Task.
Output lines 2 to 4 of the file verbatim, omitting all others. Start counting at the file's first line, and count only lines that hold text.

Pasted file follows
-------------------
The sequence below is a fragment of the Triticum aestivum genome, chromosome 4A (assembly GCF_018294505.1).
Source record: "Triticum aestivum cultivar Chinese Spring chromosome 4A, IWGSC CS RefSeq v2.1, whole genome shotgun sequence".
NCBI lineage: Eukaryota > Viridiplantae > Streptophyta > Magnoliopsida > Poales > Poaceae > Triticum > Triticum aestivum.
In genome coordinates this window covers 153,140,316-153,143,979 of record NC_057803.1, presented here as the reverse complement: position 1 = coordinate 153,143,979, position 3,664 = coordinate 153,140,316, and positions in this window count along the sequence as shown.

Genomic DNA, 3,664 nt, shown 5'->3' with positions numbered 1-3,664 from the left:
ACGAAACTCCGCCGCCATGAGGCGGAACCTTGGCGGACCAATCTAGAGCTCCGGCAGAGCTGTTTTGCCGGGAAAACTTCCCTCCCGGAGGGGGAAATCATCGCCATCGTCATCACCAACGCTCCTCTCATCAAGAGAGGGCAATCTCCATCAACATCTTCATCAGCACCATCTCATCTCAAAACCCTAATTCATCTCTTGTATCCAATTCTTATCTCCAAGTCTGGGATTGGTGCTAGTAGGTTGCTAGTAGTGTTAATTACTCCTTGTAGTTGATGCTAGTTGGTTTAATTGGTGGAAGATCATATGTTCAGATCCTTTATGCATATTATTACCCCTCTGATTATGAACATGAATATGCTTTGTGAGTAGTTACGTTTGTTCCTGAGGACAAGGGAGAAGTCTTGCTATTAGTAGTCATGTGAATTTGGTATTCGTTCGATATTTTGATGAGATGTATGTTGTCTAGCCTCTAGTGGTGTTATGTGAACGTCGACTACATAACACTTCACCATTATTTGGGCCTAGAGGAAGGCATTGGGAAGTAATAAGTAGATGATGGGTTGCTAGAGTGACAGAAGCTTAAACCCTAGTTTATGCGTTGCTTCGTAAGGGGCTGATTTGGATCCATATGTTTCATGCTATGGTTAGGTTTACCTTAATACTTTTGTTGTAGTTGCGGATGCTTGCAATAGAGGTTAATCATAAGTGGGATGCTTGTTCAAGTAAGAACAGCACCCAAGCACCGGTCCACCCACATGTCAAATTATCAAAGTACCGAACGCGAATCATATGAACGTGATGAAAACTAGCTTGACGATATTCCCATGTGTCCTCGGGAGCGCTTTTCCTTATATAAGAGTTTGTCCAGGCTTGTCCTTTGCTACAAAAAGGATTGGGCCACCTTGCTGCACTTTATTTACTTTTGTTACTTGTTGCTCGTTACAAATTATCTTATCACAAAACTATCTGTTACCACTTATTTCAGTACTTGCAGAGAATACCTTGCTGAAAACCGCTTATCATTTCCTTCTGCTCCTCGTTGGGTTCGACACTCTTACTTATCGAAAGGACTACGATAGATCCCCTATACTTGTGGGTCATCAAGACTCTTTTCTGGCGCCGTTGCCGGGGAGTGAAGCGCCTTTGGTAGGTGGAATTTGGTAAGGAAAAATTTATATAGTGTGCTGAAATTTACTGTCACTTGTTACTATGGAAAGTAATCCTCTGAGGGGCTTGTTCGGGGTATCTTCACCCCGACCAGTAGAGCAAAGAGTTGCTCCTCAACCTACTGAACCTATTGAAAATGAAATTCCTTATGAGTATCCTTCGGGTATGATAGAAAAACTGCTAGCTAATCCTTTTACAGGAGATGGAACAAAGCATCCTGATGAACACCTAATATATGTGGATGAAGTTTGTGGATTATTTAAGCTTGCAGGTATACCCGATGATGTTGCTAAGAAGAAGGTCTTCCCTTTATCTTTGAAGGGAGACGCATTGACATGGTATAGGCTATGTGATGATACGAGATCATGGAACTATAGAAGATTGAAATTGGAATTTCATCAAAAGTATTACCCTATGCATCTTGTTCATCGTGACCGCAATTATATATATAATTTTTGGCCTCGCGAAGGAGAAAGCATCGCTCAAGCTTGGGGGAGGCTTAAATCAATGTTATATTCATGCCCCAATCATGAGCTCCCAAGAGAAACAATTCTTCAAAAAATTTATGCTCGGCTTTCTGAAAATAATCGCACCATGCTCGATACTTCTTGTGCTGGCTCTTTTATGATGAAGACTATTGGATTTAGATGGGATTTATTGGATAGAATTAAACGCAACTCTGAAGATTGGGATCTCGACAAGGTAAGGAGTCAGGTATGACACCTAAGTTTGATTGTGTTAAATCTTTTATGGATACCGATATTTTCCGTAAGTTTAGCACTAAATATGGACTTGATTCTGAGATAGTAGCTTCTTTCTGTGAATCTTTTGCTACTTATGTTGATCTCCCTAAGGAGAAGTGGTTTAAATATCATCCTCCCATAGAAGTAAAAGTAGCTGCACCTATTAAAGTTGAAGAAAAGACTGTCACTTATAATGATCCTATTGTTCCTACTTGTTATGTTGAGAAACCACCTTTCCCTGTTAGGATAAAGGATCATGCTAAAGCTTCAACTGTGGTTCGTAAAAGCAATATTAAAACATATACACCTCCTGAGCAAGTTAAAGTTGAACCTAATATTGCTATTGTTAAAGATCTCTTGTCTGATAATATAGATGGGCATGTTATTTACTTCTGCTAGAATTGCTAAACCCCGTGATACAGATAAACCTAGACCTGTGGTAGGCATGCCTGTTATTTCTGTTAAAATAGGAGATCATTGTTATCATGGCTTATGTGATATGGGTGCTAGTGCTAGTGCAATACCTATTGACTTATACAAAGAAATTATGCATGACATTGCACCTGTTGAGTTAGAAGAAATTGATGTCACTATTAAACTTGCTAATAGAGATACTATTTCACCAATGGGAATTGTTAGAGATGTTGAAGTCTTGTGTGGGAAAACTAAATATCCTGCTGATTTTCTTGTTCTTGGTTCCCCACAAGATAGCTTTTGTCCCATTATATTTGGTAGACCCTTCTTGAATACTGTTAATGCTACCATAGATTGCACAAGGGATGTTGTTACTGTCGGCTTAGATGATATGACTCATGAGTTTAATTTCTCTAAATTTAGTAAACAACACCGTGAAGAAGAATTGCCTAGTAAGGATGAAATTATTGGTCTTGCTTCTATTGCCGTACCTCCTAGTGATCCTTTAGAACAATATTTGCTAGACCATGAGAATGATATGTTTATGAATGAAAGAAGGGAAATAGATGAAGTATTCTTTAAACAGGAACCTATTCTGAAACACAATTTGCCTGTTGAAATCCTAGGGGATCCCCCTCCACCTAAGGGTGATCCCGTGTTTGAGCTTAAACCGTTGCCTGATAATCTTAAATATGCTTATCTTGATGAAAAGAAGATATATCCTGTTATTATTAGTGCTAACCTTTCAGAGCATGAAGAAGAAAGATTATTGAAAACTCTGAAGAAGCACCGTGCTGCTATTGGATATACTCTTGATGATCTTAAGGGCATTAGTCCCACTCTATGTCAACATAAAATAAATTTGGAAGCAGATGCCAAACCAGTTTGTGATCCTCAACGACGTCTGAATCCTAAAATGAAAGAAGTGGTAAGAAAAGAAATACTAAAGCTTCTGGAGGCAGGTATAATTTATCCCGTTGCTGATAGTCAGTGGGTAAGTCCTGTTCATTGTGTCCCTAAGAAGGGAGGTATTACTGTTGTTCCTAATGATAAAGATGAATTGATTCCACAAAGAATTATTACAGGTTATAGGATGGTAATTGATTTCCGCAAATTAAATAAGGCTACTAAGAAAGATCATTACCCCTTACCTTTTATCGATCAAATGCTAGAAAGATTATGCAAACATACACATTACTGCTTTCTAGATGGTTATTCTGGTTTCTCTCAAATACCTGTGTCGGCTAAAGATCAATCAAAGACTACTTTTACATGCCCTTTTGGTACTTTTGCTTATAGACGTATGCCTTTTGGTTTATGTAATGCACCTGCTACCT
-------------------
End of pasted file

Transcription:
Source record: "Triticum aestivum cultivar Chinese Spring chromosome 4A, IWGSC CS RefSeq v2.1, whole genome shotgun sequence".
NCBI lineage: Eukaryota > Viridiplantae > Streptophyta > Magnoliopsida > Poales > Poaceae > Triticum > Triticum aestivum.
In genome coordinates this window covers 153,140,316-153,143,979 of record NC_057803.1, presented here as the reverse complement: position 1 = coordinate 153,143,979, position 3,664 = coordinate 153,140,316, and positions in this window count along the sequence as shown.